Singaporeans should take note that numerous policy tweaks are merely attempts to stem funds outflow from GIC.
Funds outflow – redemptions in the case of Ponzis – will spell the death knell for GIC, ultimately leading to the spectacular collapse of PAP.
When PAP drastically reduced CPF usage for HDB flats with leases of less than 60 years in 2013, it had a hidden agenda: reduce funds outflow from GIC (lessees using HDB concessionary loans). GIC manages $376 billion in CPF funds.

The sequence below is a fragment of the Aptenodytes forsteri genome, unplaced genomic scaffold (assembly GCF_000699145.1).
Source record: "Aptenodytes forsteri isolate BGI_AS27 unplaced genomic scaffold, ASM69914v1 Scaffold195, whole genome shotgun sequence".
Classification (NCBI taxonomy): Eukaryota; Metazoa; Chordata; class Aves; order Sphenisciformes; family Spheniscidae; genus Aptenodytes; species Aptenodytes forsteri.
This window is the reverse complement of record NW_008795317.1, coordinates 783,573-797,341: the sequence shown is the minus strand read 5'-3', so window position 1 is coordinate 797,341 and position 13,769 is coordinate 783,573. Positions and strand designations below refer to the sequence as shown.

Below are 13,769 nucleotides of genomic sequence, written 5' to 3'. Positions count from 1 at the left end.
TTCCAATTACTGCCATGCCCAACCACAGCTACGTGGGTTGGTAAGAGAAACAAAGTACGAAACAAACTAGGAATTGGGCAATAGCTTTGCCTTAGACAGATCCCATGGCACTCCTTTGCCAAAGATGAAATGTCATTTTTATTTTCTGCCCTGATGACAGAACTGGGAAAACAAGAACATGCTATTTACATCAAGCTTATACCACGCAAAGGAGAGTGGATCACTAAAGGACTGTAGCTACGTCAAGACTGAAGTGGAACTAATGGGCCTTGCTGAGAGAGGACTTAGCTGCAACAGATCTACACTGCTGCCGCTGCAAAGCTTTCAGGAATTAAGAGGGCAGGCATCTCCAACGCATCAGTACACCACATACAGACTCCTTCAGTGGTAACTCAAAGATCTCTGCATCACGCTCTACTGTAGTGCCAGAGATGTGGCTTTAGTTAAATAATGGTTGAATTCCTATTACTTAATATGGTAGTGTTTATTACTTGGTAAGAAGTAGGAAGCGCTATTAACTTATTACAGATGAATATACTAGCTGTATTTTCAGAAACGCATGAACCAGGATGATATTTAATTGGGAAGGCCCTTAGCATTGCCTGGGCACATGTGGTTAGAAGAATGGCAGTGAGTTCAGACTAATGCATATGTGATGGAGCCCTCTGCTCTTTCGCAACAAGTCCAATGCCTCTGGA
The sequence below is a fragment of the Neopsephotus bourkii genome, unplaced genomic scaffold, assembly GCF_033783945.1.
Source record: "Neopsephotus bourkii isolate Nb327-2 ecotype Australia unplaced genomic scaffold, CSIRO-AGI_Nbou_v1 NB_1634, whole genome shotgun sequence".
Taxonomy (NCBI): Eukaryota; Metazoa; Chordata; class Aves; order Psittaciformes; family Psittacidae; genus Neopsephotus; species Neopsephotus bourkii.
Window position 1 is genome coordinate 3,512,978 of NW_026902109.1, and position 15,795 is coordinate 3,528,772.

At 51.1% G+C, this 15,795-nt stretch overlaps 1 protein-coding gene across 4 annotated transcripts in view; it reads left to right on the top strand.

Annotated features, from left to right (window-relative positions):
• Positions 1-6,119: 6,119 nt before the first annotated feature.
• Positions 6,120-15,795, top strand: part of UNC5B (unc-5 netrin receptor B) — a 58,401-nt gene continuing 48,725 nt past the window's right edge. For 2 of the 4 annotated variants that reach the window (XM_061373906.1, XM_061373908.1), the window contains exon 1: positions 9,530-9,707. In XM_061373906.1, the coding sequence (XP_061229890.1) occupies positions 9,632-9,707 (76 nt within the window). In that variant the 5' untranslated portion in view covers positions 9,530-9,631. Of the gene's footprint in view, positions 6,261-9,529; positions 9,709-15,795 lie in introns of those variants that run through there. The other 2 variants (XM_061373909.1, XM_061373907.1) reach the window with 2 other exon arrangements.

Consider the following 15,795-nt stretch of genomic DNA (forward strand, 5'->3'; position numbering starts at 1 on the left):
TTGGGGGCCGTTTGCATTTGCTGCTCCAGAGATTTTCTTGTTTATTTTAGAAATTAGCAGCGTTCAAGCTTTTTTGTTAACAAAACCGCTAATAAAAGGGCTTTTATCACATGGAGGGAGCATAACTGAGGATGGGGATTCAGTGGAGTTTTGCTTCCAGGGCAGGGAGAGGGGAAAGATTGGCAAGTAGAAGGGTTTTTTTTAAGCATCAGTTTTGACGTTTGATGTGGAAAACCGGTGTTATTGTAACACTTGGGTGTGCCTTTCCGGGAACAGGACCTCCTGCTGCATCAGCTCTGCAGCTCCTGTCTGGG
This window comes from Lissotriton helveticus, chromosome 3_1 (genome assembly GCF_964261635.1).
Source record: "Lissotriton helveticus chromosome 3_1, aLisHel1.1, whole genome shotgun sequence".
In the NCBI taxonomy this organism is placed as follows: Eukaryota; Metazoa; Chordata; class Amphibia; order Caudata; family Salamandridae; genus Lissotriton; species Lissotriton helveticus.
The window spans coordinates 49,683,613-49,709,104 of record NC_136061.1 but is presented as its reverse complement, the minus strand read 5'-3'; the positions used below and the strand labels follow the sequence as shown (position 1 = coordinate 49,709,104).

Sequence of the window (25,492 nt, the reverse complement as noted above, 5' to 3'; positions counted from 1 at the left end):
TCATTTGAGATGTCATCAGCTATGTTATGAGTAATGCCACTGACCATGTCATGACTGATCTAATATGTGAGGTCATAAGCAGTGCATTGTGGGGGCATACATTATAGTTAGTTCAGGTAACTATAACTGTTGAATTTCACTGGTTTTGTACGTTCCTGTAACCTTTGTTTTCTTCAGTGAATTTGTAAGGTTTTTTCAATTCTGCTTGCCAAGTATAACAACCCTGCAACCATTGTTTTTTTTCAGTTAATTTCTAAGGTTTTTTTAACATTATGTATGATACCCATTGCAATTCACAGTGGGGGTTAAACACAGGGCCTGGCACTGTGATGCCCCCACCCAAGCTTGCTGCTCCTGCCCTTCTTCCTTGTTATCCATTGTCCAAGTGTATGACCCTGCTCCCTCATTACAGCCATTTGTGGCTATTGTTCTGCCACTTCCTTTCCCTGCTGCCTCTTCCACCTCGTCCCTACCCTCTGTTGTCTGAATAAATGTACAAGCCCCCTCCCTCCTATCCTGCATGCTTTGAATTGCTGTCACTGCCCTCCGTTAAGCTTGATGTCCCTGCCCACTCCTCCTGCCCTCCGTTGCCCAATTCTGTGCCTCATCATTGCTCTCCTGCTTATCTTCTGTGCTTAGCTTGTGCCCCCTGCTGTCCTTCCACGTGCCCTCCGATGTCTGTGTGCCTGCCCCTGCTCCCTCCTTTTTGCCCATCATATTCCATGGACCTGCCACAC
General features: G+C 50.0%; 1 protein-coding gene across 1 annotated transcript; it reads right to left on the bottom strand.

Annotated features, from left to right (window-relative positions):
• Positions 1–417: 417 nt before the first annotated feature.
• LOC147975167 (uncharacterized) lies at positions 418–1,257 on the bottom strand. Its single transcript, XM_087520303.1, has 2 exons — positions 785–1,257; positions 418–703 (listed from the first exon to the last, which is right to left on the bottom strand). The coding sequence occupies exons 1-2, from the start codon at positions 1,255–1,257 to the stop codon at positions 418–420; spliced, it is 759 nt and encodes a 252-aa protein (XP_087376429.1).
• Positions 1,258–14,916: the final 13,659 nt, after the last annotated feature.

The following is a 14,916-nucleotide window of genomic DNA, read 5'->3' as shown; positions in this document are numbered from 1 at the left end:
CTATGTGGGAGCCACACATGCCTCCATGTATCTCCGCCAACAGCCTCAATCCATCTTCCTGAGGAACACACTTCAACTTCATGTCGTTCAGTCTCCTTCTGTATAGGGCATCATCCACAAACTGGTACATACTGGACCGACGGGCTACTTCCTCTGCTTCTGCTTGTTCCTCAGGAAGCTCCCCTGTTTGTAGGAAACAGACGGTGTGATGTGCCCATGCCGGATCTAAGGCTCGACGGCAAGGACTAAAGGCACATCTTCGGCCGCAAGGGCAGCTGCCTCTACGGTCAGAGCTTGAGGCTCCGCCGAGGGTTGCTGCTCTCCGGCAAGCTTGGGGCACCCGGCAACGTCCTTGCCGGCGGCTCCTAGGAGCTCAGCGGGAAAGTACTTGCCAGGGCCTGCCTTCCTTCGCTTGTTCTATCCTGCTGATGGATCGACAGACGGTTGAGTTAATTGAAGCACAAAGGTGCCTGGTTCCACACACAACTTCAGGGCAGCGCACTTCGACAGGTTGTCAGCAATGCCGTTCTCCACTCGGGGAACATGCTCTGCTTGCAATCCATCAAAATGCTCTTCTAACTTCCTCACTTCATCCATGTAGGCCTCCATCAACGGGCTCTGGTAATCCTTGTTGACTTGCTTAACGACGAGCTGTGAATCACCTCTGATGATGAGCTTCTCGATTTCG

HDB concessionary loans – priced at 0.1% above CPF OA rate – are in fact funds from other CPF members. (For illustration purpose, assume flat is fully paid and ignore miscellaneous transaction costs.)
With the 2013 CPF ruling, the price of a $600,000 flat with less than 60 years has been reduced by about 1/3, ie now costs only $400,000.
PAP had known there would be a price to pay when it did a reverse ass-et enhancement in 2013.
But its main concern is of course the exposure of CPF Ponzi. So long as there are no redemptions (withdrawals), the CPF Ponzi will survive another day.